Foster, J. (2019). The faith of Abraham. Retrieved from https://lifehopeandtruth.com/change/faith/the-faith-of-abraham/

Foster, J. (2019). Hannah. Retrieved from https://lifehopeandtruth.com/change/faith/women-of-faith/hannah/

Garrett, S. (2017). 3 New ways to think about Psalm 23. Retrieved from https://www.crosswalk.com/faith/bible-study/3-new-ways-to-think-about-psalm-23.html

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Godfrey, W. R. (2019). The suffering and the glory of Psalm 22. Retrieved from https://www.ligonier.org/blog/suffering-and-glory-psalm-22/

Goodwin, A. E. (2019). Nehemiah a man of prayer and a man of action. Retrieved from http://biblecentre.org/content.php?mode=7&item=425

Goswell, G. (2016). Jonah among the twelve prophets. Journal of Biblical Literature, 135(2), 283–299. doi:10.15699/jbl.1352.2016.3075

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Grillo, J. (2017). From a far country: Daniel in Isaiah’s Babylon. Journal of Biblical Literature, 136(2), 363–380. doi:10.15699/jbl.1362.2017.3077

Hendel, R. (2019). Abraham. Retrieved from https://www.bibleodyssey.org/people/main-articles/abraham

Henry, M. (1997). Matthew Henry’s concise commentary on the whole Bible. Nashville, TN: Thomas Nelson.

Hero. (2019). In Merriam-Webster Dictionary. Retrieved from https://www.merriam-webster.com/dictionary/hero

Hesitant prize fighter. (2008, June 29). Lessons on prayer: Abraham and Moses. Retrieved from https://tben.wordpress.com/2008/06/29/lessons-on-prayer-abraham-and-moses/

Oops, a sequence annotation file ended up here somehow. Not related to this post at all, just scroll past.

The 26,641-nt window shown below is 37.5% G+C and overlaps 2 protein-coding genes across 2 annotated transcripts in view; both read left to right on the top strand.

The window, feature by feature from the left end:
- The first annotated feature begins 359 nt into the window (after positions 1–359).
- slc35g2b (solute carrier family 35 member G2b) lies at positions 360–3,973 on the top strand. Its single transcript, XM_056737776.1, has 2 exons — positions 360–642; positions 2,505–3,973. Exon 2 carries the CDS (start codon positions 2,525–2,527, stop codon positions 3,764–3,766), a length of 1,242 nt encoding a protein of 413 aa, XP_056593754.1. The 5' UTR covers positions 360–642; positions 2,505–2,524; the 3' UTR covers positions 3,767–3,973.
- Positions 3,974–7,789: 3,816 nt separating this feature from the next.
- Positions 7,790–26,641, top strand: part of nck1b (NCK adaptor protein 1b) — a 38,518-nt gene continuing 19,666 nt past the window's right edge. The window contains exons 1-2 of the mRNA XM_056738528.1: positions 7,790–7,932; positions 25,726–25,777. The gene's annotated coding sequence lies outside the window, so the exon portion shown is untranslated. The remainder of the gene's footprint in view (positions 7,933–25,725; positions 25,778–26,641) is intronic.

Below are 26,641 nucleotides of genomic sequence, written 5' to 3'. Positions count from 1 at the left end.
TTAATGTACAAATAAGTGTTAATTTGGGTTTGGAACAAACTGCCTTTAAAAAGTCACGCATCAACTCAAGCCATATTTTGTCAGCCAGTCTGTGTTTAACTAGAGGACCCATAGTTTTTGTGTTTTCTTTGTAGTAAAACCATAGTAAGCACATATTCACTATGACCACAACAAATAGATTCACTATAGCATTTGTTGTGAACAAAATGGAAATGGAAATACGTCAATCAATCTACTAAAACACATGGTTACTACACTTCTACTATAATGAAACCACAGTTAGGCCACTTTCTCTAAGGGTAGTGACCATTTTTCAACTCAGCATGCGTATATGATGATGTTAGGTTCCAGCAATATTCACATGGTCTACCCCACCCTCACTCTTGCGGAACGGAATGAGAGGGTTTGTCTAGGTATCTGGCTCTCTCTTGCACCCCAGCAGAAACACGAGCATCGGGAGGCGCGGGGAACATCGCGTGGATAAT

Huft, C. (2017). Nehemiah the prayer warrior: Follow his lead. Retrieved from https://pathwayschurch.us/stories-blog/2017/11/14/nehemiah-the-prayer-warrior-follow-his-lead

International Bible Society. (2019). Exodus. Retrieved from https://www.biblica.com/resources/scholar-notes/niv-study-bible/intro-to-exodus/

Jewish Virtual Library. (2019). Jewish prayers: The prayer of Hannah. Retrieved from https://www.jewishvirtuallibrary.org/the-prayer-of-hannah

Kohlenberger, John R., III. (2015). New international version exhaustive concordance. Nashville, TN: Zondervan Academic.

Lardinais, B. (2017). Great prayers of the Bible: Jonah’s prayer out of the depths. Retrieved from https://hannahscupboard.com/jonah-prayer/

Leonard-Fleckman, M. (2018). Utterance of David, the anointed of the God of Jacob (2 Samuel 23:1–7). Journal of Biblical Literature, 137(3), 667–683. doi:10.15699/jbl.1373.2018.450560

Lesmahagow, R. D. (2019). Abraham’s four altars: “Unforgettable peaks.” Believer’s Magazine. Retrieved from http://www.believersmagazine.com/bm.php?i=20140211

Lombaard, C. (2018). Prayer in the Old Testament as spiritual wisdom for today. Retrieved from http://www.scielo.org.za/pdf/at/v38n1/06.pdf

Luther Seminary. (2019) Old Testament: 1 Kings. Retrieved from https://www.enterthebible.org/oldtestament.aspx?rid=31

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Magonet, J. (2014). Jonah’s recalcitrant prayer. Retrieved from https://thetorah.com/jonahs-recalcitrant-prayer/

Mariottini, C. (2007). Abraham’s altars. Retrieved from https://claudemariottini.com/2007/11/29/abraham%E2%80%99s-altars/

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Oancea, C. (2018). Imagery and religious conversion. The symbolic function of Jonah 1:13. Religions, 9(3), 1–9. doi:10.3390/rel9030073

Ortwein, M. (2019). Abraham: Friend of God, intercessor. Retrieved from http://www.acatholic.org/monday-july-1-abraham-friend-of-god-intercessor/

Pajunen, M. S. (2017). The saga of Judah’s kings continues: The reception of Chronicles in the late second temple period. Journal of Biblical Literature, 136(3), 565–584. doi:10.15699/jbl.1363.2017.3131